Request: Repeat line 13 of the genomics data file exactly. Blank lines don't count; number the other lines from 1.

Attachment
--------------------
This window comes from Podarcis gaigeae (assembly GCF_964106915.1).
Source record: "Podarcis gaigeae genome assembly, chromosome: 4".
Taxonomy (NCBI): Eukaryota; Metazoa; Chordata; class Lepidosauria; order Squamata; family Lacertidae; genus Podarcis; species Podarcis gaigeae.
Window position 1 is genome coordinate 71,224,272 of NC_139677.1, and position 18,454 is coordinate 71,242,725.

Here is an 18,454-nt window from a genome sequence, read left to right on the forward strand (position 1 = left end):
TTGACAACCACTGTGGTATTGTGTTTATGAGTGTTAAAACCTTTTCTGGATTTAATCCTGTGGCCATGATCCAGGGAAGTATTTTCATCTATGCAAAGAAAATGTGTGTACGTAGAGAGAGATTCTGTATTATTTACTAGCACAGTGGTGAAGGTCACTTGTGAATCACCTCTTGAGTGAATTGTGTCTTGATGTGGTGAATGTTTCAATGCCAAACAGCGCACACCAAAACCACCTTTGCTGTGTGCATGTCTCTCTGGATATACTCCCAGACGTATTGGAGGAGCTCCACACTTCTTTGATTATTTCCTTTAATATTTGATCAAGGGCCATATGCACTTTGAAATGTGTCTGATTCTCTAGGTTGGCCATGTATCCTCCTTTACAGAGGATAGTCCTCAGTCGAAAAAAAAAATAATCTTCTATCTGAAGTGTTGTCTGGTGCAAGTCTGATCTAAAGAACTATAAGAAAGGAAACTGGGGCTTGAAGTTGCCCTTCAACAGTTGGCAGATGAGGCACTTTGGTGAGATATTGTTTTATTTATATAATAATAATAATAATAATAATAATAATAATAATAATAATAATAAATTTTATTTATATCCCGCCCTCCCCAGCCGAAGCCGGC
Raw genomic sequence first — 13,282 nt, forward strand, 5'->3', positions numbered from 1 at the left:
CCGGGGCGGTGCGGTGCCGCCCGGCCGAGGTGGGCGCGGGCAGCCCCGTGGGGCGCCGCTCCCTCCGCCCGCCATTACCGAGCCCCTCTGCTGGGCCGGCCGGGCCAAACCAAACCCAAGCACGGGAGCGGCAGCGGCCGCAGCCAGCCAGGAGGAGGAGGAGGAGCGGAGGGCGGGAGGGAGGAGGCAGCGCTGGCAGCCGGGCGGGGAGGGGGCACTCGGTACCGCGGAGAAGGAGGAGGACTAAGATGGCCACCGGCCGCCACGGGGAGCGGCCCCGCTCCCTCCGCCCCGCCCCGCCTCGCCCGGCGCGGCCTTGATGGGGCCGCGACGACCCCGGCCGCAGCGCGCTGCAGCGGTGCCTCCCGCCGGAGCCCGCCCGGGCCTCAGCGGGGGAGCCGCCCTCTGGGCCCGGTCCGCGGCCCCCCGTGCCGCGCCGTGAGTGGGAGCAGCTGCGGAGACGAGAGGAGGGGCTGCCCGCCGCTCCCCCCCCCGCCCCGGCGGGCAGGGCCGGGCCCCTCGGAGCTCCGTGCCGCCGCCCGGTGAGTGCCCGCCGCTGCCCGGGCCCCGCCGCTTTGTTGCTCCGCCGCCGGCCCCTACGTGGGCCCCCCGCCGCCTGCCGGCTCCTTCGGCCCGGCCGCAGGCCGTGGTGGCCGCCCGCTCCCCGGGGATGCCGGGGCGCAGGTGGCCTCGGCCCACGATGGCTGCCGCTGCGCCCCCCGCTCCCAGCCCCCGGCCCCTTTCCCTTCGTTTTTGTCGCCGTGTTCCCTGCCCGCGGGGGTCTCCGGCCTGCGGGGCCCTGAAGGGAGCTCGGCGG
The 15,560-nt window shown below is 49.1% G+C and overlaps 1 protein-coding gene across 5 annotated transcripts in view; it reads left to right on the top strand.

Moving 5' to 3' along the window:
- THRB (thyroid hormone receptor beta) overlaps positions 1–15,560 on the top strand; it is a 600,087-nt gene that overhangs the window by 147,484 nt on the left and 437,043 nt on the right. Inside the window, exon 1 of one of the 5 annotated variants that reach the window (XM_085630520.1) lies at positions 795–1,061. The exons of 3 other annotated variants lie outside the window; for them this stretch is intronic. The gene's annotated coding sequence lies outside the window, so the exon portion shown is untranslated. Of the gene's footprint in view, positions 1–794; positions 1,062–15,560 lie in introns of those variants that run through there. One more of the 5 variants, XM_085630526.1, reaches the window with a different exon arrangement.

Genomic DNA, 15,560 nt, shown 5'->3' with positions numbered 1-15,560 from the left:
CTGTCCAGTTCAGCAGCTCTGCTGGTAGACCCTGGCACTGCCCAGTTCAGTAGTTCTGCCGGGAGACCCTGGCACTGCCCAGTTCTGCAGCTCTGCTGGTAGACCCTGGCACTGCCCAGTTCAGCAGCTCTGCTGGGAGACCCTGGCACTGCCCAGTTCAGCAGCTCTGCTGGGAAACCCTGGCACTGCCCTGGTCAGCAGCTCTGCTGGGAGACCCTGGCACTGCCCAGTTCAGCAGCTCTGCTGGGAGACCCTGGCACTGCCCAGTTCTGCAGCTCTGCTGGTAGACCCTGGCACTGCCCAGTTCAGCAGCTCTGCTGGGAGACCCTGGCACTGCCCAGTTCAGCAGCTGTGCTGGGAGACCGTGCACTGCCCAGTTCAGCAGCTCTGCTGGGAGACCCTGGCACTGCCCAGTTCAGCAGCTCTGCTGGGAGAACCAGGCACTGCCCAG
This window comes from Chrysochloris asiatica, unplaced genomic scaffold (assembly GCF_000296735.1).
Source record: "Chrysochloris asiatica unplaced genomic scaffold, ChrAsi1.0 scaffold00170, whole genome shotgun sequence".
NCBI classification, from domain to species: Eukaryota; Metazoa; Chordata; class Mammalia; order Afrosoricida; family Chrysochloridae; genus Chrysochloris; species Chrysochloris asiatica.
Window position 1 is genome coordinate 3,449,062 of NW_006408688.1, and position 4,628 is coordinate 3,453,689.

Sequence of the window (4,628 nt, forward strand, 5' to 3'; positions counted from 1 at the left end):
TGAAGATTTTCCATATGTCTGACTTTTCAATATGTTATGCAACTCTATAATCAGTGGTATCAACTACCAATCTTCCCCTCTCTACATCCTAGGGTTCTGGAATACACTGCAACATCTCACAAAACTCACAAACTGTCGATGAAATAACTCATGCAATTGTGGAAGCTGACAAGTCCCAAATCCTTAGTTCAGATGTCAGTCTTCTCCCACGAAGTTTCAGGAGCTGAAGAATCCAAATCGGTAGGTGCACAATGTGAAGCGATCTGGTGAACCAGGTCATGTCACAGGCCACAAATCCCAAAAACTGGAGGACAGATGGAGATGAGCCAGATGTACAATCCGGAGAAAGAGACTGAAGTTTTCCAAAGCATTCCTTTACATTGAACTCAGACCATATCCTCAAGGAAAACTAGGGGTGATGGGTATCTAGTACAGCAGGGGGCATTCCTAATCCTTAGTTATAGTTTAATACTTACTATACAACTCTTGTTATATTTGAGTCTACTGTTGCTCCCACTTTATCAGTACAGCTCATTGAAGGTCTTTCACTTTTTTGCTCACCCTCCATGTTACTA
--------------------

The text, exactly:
CTGTCCAGTTCAGCAGCTCTGCTGGTAGACCCTGGCACTGCCCAGTTCAGTAGTTCTGCCGGGAGACCCTGGCACTGCCCAGTTCTGCAGCTCTGCTGGTAGACCCTGGCACTGCCCAGTTCAGCAGCTCTGCTGGGAGACCCTGGCACTGCCCAGTTCAGCAGCTCTGCTGGGAAACCCTGGCACTGCCCTGGTCAGCAGCTCTGCTGGGAGACCCTGGCACTGCCCAGTTCAGCAGCTCTGCTGGGAGACCCTGGCACTGCCCAGTTCTGCAGCTCTGCTGGTAGACCCTGGCACTGCCCAGTTCAGCAGCTCTGCTGGGAGACCCTGGCACTGCCCAGTTCAGCAGCTGTGCTGGGAGACCGTGCACTGCCCAGTTCAGCAGCTCTGCTGGGAGACCCTGGCACTGCCCAGTTCAGCAGCTCTGCTGGGAGAACCAGGCACTGCCCAG